I like to call Ailanthus altissima the tree of good or evil. Depending on your perspective, it is either the “ghetto palm,” an invasive pest, or the “tree of heaven,” a tough, hardy street tree once planted for its beauty.
Introduced into the United States from China in 1748, it was being planted as a street tree by the 1820s. Pollution-resistant, salt-tolerant, quick-growing, and with tropical-like foliage, what was not to love about this tree?
Peter Del Tredici, senior research scientist at the Arnold Arboretum, held a tree mob on July 22 on a specimen of this tree (accession #695-80-B). Before eventually turning brown, most ailanthus trees have fruit that go from green to yellow. The tree that Del Tredici collected goes from green to red, hence the form “erythrocarpa,” which means red fruit. Del Tredici described the red on the tree as a spontaneous mutaton that appears sporadically. Continue reading →
For populations to evolve, mutations are necessary. These changes in the genetic code often go unnoticed but, when they do affect the plant’s development, horticulturists select for the ones that make plants more productive or pleasing to people. In Tuesday’s tree mob, the Director of the Arnold Arboretum Ned Friedman spoke to us about a clearly visible mutation in an eastern redbud tree close to the katsura collection (accession #10-68*B).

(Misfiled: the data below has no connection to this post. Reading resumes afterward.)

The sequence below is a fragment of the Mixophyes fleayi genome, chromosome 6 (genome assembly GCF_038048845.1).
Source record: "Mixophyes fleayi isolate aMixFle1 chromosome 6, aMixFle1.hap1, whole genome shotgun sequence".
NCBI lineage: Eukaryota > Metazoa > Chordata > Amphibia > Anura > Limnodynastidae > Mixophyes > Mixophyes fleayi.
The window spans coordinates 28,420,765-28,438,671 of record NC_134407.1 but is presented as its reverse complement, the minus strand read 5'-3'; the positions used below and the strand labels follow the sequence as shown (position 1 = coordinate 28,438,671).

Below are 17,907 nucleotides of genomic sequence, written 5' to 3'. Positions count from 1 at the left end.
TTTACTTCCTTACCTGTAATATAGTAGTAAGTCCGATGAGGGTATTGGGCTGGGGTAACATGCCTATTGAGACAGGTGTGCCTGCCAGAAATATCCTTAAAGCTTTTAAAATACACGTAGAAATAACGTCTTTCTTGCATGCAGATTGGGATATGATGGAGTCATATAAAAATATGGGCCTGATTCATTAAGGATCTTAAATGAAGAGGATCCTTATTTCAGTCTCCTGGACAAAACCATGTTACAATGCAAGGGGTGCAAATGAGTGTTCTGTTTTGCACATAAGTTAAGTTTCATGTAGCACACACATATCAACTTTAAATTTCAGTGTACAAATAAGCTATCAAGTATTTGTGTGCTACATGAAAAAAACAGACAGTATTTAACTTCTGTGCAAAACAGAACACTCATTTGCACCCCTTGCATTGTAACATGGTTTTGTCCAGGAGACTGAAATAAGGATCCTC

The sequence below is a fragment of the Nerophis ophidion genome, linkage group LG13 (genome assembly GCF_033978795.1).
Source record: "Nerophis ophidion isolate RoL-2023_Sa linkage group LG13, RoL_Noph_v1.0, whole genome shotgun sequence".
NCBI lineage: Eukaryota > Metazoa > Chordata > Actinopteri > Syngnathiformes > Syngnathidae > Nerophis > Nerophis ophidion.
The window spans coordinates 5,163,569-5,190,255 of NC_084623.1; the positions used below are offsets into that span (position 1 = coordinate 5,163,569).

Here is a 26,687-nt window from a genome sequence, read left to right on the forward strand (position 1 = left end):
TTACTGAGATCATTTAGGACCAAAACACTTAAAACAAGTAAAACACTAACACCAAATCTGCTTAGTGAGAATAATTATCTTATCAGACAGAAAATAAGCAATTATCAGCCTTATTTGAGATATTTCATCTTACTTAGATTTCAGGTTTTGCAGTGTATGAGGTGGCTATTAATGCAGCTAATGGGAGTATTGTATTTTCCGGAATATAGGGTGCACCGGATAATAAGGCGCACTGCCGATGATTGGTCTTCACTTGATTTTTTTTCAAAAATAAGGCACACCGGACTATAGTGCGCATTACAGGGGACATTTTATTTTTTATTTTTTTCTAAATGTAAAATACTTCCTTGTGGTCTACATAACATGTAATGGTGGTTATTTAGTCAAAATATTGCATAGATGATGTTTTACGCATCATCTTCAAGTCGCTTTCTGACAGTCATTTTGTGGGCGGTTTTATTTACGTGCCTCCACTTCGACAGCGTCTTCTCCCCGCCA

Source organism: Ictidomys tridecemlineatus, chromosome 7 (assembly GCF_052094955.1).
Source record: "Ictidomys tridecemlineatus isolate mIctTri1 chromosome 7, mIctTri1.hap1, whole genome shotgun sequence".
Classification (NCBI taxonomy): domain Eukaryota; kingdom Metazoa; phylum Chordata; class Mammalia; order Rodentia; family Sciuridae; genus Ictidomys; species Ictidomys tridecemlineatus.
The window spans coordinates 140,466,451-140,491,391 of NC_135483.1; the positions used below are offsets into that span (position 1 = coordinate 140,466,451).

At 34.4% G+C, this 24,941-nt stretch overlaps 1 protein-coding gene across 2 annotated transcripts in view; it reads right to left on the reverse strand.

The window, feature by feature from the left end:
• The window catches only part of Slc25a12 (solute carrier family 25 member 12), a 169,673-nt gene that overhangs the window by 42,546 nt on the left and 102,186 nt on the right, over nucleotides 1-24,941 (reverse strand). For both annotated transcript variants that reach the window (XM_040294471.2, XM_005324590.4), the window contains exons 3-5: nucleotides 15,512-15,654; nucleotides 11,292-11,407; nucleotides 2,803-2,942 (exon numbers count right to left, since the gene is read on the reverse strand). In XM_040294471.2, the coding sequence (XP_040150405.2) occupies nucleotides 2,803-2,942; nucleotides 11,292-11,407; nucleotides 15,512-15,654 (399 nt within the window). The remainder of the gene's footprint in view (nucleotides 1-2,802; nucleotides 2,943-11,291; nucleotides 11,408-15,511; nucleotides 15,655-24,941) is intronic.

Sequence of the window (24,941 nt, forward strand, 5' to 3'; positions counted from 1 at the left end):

Friedman first introduced the botanical term “cauliflory,” a reference to plants that flower from old growth. Redbud is one of these plants. See the photo below for flower buds on the trunk of the tree.
Friedman then pointed out that one branch of the redbud tree had white flowers, in contrast to the reddish-purple flowers on the rest of the tree. Because eastern redbud flowers on old growth, he was able to pinpoint the location on the branch where the mutation knocking out the anthocyanin pigment in the flowers must have occurred. He guessed that the mutation occurred between ten and twelve years ago.
Friedman said that the mutation exists in every cell from that point on the branch onward and, as long as the flowers don’t cross-pollinate with reddish-purple flowers, will be seen in any plants grown from the seeds that develop on the branch.
This tree mob was the first in a series of three tree mobs that Friedman will lead on mutations in plants.
Next to the Hunnewell building, a shrub has been blooming bright yellow for quite a while now. Refusing to wait for spring, certain species of witch-hazel unfurl their petals as early as January. ‘Arnold Promise’ has a little more patience, waiting until the middle of February.
This past Wednesday, the Arnold Arboretum’s Nancy Rose shared the story of the plant’s origin. In 1928, William Judd collected seeds from a Chinese witch-hazel (Hamamelis mollis) growing in the Arboretum. Seven plants survived the germination process but none were like its parent. Judd deduced that the plants were a cross with the Japanese witch-hazel (Hamamelis japonica) planted nearby. The best of these plants, one that did not hold onto its dead leaves and whose flowers had long, bright yellow petals, was named ‘Arnold Promise.’